DP World sees signs of recovering demand as Chinese factories re-open.

DP World said it is “well positioned” in the short term to meet challenges from the coronavirus outbreak, regional geopolitics and global trade disputes through “disciplined” investments and cost management, as it posted an 8.3 per cent decline in annual profit amid trade uncertainties.

Profit attributable to owners after separately disclosed items, dropped to $1.19 billion (Dh4.37bn) for the financial year ending December 31, from $1.29bn in 2018, the ports operator said on Wednesday in a statement to Nasdaq Dubai, where it is listed. Annual revenue rose by 36 per cent on a reported basis to $7.68bn driven by acquisitions.

Last year was “dominated by the trade dispute between China and US, and while this has caused uncertainty, it is pleasing to see that container volumes still grew albeit in low-single digits”, said Sultan Bin Sulayem, group chairman and chief executive of DP World. “DP World has delivered a solid set of financial results in 2019 despite challenging market conditions with continued strong cash generation.”

The Dubai ports operator said capital expenditure reached $1.146bn in the year, below its guidance of $1.4bn, as it curtailed spending given the uncertain trade environment. Its investment focused on UAE, Posorja in Ecuador, London Gateway and P&O Ferries in the UK, Berbera in Somaliland and Sokhna in Egypt.

Capex for 2020 is $1.4bn with investments planned in the UAE, Prince Rupert in Canada, London Gateway in the UK, Jeddah, Callao in Peru, Sokhna in Egypt and Berbera in Somaliland.

DP World’s board recommended a dividend of 40 cents per share.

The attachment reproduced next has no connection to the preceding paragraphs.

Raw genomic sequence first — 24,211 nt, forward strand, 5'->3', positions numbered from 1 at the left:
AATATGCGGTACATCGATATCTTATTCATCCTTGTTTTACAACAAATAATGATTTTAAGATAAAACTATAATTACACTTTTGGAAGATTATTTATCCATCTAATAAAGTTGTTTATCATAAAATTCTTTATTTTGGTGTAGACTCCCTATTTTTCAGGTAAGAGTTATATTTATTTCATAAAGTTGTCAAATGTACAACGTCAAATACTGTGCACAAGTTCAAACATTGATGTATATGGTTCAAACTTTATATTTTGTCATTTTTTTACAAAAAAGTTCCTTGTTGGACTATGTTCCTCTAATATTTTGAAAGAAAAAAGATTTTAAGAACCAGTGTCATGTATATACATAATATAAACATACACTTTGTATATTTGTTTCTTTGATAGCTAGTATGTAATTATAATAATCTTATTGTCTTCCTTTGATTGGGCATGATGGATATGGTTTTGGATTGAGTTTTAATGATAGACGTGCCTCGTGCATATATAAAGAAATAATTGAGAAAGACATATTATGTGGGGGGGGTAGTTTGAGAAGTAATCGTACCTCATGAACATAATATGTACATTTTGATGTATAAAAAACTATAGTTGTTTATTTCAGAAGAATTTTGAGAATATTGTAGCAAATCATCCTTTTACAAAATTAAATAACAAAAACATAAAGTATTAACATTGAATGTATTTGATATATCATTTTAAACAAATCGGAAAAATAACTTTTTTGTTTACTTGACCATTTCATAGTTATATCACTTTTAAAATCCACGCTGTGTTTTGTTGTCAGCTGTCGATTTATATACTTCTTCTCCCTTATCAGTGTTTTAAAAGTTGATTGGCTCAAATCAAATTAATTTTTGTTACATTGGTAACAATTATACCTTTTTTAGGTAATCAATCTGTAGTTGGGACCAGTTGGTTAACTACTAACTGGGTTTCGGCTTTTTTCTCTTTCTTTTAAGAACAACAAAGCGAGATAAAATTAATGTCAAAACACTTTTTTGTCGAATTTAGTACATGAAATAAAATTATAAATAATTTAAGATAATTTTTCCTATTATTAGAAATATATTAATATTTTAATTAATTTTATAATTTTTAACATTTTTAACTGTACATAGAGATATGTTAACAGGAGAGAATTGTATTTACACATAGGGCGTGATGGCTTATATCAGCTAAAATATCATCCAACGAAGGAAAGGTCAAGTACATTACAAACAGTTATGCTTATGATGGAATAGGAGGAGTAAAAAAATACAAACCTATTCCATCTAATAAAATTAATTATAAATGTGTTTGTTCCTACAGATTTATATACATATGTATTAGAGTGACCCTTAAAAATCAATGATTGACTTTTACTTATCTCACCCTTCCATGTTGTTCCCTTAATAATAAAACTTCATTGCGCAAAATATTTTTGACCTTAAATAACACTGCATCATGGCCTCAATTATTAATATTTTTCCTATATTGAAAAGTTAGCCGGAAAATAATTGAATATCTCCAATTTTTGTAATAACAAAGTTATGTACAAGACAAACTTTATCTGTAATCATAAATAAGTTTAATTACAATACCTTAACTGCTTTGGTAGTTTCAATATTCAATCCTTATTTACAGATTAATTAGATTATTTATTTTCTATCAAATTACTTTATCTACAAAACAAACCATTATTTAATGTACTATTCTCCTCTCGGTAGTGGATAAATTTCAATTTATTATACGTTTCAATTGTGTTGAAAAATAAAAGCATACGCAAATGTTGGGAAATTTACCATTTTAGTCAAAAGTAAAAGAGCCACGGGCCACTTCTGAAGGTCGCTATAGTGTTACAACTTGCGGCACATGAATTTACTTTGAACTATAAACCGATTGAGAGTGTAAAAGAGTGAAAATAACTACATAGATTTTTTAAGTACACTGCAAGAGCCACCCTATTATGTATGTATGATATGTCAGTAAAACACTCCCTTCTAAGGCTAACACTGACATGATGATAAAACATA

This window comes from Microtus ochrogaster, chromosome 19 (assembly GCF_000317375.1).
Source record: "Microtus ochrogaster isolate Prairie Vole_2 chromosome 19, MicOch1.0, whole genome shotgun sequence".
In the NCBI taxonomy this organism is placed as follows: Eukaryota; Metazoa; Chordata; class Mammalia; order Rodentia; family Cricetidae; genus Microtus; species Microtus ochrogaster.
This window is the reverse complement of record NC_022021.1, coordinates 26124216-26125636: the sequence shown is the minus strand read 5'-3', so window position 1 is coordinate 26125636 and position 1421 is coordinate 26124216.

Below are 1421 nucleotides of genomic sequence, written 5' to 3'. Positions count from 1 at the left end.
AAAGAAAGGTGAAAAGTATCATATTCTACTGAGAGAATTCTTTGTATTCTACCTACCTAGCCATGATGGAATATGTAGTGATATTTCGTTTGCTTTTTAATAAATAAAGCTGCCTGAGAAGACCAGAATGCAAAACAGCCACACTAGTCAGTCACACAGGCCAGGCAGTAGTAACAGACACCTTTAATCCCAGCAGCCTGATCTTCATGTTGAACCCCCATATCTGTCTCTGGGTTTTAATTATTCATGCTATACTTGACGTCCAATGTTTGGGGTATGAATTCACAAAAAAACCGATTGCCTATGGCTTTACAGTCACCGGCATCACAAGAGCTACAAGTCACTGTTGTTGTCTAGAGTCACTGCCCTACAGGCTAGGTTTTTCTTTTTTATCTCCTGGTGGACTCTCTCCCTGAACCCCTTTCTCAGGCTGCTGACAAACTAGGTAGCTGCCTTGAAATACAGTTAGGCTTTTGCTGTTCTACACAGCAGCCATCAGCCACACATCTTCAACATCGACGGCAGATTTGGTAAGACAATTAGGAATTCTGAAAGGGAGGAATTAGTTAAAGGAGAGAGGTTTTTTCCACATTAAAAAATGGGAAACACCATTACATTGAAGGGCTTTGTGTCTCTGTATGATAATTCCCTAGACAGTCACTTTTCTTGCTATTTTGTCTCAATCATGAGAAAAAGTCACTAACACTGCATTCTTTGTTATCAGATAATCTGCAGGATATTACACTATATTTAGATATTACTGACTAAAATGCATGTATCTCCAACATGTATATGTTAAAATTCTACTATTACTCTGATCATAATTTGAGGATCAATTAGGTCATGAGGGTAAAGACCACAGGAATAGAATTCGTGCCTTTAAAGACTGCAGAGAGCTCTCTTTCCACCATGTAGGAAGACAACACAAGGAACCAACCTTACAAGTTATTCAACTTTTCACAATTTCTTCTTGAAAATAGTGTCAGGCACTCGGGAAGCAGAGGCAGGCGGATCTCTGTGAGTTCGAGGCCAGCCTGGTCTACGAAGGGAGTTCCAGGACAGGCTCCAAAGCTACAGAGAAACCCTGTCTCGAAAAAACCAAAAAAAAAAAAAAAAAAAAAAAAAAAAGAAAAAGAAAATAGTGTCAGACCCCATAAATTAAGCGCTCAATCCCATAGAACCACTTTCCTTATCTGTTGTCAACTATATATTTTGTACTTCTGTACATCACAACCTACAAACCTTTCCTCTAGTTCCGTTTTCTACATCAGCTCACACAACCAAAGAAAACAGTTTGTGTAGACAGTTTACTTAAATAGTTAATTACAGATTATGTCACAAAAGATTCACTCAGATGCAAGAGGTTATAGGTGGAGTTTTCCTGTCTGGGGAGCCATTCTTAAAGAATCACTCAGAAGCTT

The Dubai company warned the global trade outlook remains “uncertain” as the coronavirus outbreak disrupts the supply chain.

“The near-term outlook remains a cause for concern with global trade disputes, Covid-19 outbreak and regional geopolitics, causing disruption to trade,” Mr Bin Sulayem added. “However, DP World is well positioned to respond in the short term by focusing on disciplined investment and managing the cost base to protect profitability. Overall, we remain positive on the medium to long term outlook of the industry.”

DP World’s data from the first eight weeks of 2020 have shown “weakness” in the sixth and seventh weeks due to factory closures and disruptions in China, where Covid-19 first appeared, said Yuvraj Narayan, chief financial executive of DP World. Data from the eighth week suggests a “significant bounce-back.” The company will have a better idea of any potential fallout next month, he said.

The coronavirus epidemic entails “both supply and demand shocks. Business disruptions have lowered production, creating shocks to supply. And consumers’ and businesses’ reluctance to spend has lowered demand,” the International Monetary Fund’s chief economist Gita Gopinath said this week.

Global supply and demand for dry bulk shipping stocks such as building materials and commodities dropped “similar to during the most acute phase of the global financial crisis, reflecting curtailed economic activity associated with the unprecedented containment effort. This drop was not seen in recent epidemics or after the 9/11 attacks”, Ms Gopinath said.

DP World plans to respond to the near term uncertainty by managing costs while focusing on integrating its acquisitions to explore “revenue synergies” and drive earnings growth, Mr Bin Sulayem said.

“It remains a priority to manage the growth opportunities whilst retaining a strong balance sheet,” he said.

Its portfolio is focused on high value cargo and fast growing markets. The company aims to retain its structure that has a 70 per cent exposure to origin and destination cargo and a 75 per cent exposure to fast-growing markets.

DP World, which has a market capitalisation of $11bn, last month said it will delist from Nasdaq Dubai after the company concluded that the disadvantages of remaining on the stock exchange outweigh the benefits.

“Following the planned delisting, the leverage on the balance sheet will rise temporarily but we are confident of de-leveraging as we remain committed to a strong investment grade rating in the medium term,” Mr Bin Sulayem said.

The company can maintain a strong balance sheet, thanks to high levels of cash flow combined with more disciplined investment and potential “capital recycling,” he said.

“Our immediate focus is to integrate our acquisitions and explore synergies with the objective of providing a range of smart end-to-end solutions which will improve the quality of our earnings and drive returns,” the chairman said.